15:09 GMT29 October 2020
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    The source of methane on Mars, which suggests life is present there, is likely to be established soon. The ExoMars Trace Gas Orbiter, tasked to seek out the gas on the red planet, has begun making first measurements. Sputnik discussed the possible origins of methane on Mars with Hakan Svedhem, the ExoMars TGO project scientist at the ESA.

    Sputnik: What is your theory on the origins of methane on Mars? What could its possible sources be?

    Hakan Svedhem: It’s really a puzzle, we have seen in the case from previous missions that there may be small amounts of methane on Mars; indeed, much less than on the Earth. At the moment, we don’t know where it comes from, and we don’t know really how it is distributed over the planet, and why it seems to be changing with time. It could potential he be generated by geological processes underground but it could also be generated by biological activity just like on the Earth.

    We know the famous cows on the Earth, for example, and many other animals, but also understand that things like microbes, even underground, could be the source of this methane. The particular thing with methane is that it has a very short lifetime. It’s broken down by the ultraviolet light from the sun and if it’s not refilled continuously or temporarily, it would be gone by now and there would be no methane on Mars, and that's why we see this as such a puzzling story.

    Sputnik: So you’re saying that you don’t exactly know whether it's biological or geological, if it’s a living organism, for example, that's emanating the gas, what could these organisms be? Are we talking about primitive life forms or could there be something more complex, do you feel?

    Hakan Svedhem: It’s most likely very primitive like microbes or so on, and they need to be underground because if they would be on the surface on the planet they would actually have been sterilized already long ago, we have very strong ultraviolet radiation on the surface but we also have cosmic radiation that would kill all the life on the surface, we cannot imagine any higher life forms walking around on the surface, it’s most likely something underground if it would be biological.

    Sputnik: What conditions are necessary to sustain life on the planet Mars, perhaps, you can give us a little bit more detail on that?

    Hakan Svedhem: You need protection against these outer dangers like radiation and cosmic radiation but we also need water in most cases. We don’t know if any life forms that can really survive without water, so we think we would need that too. But we know that there is water in the form of ice on the planet and underground, and in the past we have had good reason to believe that Mars's climate has been really very wet and it had a more dense atmosphere and higher temperatures so the water would actually be liquid on the surface, that would be a very good environment for life to be too established and to be sustained.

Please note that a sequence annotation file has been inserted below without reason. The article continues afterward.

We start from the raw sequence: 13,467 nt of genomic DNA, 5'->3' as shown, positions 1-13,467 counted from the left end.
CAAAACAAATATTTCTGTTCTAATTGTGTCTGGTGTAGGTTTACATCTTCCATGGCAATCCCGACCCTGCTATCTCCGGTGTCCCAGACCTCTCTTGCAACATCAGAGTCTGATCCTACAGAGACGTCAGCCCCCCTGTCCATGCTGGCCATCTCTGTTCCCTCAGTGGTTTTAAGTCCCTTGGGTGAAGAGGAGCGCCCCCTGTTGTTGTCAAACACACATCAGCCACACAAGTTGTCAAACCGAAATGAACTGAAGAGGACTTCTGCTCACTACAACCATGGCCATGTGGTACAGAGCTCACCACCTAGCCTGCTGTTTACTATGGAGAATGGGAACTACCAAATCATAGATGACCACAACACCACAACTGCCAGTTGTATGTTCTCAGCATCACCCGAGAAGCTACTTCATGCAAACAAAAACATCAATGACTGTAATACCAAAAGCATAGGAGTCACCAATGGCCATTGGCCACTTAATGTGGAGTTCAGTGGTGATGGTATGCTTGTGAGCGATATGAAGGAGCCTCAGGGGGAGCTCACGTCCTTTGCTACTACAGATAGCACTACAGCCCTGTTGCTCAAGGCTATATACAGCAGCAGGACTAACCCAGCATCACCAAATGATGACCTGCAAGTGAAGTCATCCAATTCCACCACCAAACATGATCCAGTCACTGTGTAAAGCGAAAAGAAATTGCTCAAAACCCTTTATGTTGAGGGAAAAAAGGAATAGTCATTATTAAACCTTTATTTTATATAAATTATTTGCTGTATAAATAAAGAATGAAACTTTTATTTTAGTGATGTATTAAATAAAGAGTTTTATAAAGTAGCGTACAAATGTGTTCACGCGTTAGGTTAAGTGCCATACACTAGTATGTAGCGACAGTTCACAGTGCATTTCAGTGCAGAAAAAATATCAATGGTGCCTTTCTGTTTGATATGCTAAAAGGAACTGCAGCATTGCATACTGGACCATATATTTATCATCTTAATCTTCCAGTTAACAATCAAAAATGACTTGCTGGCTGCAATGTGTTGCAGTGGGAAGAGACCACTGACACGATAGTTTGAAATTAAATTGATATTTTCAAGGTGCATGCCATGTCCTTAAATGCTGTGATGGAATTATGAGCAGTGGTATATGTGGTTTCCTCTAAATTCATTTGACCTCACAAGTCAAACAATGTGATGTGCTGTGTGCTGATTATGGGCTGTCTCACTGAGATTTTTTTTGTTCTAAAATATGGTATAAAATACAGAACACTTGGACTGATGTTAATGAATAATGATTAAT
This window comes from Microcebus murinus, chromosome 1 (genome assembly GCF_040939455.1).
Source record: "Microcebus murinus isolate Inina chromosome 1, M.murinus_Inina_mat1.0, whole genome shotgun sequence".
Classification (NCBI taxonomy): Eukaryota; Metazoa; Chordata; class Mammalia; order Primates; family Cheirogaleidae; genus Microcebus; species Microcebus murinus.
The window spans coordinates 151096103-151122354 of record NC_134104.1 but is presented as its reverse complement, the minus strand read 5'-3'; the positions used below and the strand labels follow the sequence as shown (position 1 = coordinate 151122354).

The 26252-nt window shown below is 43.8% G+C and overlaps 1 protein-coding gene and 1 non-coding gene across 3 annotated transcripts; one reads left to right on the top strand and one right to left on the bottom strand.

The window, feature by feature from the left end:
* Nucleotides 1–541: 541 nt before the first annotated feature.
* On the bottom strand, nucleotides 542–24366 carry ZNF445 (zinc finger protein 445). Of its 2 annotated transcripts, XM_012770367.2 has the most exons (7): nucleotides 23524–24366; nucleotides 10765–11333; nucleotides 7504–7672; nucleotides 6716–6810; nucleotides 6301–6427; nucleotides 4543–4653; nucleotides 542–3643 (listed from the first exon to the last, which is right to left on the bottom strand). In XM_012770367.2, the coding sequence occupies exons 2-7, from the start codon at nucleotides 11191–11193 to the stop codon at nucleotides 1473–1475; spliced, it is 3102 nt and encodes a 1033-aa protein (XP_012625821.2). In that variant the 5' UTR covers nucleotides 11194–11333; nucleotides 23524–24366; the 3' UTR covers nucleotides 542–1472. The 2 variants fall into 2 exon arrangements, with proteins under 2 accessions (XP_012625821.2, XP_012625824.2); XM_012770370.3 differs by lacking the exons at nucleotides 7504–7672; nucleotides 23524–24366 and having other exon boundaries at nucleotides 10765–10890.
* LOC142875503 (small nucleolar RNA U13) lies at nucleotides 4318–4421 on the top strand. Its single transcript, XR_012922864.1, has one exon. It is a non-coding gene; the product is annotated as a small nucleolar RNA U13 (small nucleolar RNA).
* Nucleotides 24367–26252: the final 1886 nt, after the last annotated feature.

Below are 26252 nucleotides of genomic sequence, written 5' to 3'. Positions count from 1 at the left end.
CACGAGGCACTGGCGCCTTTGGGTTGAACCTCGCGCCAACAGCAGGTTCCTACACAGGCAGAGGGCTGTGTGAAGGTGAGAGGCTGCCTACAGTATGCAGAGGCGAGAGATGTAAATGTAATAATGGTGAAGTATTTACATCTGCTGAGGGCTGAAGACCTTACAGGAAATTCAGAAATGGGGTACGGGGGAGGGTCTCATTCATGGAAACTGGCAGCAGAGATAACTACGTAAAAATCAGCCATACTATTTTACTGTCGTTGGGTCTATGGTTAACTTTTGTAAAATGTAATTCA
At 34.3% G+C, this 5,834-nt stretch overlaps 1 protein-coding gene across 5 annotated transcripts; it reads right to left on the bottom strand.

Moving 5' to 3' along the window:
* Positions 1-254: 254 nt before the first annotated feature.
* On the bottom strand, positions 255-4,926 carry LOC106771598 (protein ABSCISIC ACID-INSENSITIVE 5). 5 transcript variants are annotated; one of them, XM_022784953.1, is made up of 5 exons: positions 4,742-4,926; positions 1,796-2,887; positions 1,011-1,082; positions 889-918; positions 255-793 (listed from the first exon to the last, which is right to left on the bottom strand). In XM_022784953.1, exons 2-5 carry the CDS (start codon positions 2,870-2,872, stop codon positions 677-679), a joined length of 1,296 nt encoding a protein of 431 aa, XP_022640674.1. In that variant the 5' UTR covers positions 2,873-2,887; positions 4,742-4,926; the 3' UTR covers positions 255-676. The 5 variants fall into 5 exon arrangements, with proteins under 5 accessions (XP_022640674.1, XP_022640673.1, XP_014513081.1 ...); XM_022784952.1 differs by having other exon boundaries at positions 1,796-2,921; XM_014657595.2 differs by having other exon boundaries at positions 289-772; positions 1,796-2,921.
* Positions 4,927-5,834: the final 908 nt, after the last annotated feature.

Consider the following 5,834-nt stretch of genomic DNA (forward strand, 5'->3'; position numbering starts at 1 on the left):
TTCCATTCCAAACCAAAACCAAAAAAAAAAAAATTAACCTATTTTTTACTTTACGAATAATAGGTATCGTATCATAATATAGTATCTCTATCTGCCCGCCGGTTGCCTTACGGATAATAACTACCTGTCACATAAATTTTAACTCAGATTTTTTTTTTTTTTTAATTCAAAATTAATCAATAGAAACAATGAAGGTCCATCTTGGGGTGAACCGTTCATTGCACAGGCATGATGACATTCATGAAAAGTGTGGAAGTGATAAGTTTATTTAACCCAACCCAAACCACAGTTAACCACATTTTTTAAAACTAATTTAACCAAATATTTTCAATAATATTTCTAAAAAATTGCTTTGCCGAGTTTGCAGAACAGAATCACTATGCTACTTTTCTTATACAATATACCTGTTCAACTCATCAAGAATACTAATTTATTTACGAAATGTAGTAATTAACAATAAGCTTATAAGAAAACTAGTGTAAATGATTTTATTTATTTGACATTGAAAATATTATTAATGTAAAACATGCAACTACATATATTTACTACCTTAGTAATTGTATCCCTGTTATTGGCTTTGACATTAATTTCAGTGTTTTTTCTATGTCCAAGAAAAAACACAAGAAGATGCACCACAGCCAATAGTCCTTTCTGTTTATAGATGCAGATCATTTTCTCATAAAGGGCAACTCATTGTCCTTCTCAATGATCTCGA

Sputnik: In case the gas is purely geological in its nature would that still matter for science and astronomy: if so, why is that?

    Hakan Svedhem: We don’t have any evidence today if Mars is active as a planet, geologically active, it seems to be a dead and solid planet, but if, indeed, it would be of geological origin then we know that there's some activity that’s going on on the planet, and that’s of course interesting too, maybe not as exciting for people as thinking about life, but for scientists is still very important information.

    Sputnik: What’s your feeling then about terraforming of Mars? There’s been obviously lots of conversation in the recent past with regard to being able to cultivate life on Mars for human beings to live there, is that something that you believe will happen one day? What’s your take on that?

    Hakan Svedhem: Yes, one day possibly.  It's, of course, extremely complicated to do this and for sure the first humans that would arrive at Mars would have to be living in their protective little bubble, but if you really want to terraform Mars it’s a huge project, it has to be done with some smart engineering, and it will probably take hundreds, maybe thousands of years to come to a situation where Mars would look anything like the Earth.

    The views and opinions expressed in this article are solely those of the speaker and do not necessarily reflect those of Sputnik.

    The views and opinions expressed in the article do not necessarily reflect those of Sputnik.

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    organisms, life, Mars
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